Highly Sensitive Ultrathin X-Ray Detectors

Highly Sensitive Ultrathin X-Ray Detectors

Author: ChemistryViews

X-ray-based methods are often very useful in structural characterization. X-rays can be classified as soft or hard: Hard X-rays with photon energies over 10 keV are used, e.g., in radiology or security systems, while soft X-rays with photon energies of 0.1–10 keV are used, for example, in microscopy or spectroscopy. Soft X-rays can be used in the direct probing of biological specimens in aqueous media. For such measurements, X-rays in the “water window” region of 200–600 eV are used to minimize absorption from the aqueous medium. There is a need for high-performance soft X-ray detectors.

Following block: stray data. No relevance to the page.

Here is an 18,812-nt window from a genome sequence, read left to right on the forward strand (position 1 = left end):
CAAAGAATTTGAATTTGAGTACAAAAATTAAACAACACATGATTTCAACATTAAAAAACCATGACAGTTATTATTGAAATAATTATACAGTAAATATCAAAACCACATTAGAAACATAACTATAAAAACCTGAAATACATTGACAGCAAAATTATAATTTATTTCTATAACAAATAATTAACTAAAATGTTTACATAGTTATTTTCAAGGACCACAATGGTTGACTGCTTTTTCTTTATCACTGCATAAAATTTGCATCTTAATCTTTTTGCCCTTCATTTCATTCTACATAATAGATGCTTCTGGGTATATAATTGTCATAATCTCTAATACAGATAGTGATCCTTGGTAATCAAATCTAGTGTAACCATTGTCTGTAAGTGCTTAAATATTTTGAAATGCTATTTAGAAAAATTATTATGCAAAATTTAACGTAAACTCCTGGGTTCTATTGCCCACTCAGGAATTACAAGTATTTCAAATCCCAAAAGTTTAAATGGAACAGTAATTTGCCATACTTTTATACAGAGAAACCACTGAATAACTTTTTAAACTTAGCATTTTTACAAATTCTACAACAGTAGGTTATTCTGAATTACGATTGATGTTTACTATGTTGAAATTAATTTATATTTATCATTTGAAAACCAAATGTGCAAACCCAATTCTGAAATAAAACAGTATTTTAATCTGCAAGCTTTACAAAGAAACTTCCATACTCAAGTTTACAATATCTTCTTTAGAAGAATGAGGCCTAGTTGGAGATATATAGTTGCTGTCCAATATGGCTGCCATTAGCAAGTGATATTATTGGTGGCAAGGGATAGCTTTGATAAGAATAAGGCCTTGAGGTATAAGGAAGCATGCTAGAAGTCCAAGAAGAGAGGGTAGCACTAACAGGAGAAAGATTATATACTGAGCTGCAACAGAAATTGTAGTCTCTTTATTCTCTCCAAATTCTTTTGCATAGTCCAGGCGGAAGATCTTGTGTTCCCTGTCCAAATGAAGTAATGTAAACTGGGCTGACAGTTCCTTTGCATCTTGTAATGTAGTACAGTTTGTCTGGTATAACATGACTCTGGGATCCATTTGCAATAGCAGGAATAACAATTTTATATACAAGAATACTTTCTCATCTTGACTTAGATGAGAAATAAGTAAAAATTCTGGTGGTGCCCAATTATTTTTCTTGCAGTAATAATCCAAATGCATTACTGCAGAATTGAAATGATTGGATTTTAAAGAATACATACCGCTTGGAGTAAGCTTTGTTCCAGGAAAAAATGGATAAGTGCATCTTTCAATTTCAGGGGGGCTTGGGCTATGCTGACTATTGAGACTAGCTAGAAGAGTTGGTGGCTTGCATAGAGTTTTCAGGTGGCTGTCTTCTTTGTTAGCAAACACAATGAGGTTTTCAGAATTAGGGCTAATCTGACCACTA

Babar Shabbir, Jacek J. Jasieniak, Monash University, Clayton, Australia, Nasir Mahmood, Quaid-I-Azam University, Islamabad, Pakistan, and colleagues have developed a direct soft X-ray detector based on ultrathin tin sulfide (SnS) nanosheets. The team used a liquid-metal based exfoliation method to obtain high-quality, large-area nanosheets. First, molten tin droplets were sulfurized, and then a Si/SiO2 substrate was brought into contact with a sulfurized liquid metal droplet to allow the exfoliation of SnS nanosheets.

The researchers built X-ray detectors (pictured) by depositing gold electrodes directly onto exfoliated SnS nanosheets on Si/SiO2 substrates. The photocurrent under soft X-rays was then measured. The team found that the devices can efficiently detect soft X-ray photons within the water window with high sensitivity and low response times. The properties of the developed system compare favorably with existing direct soft X-ray detectors.



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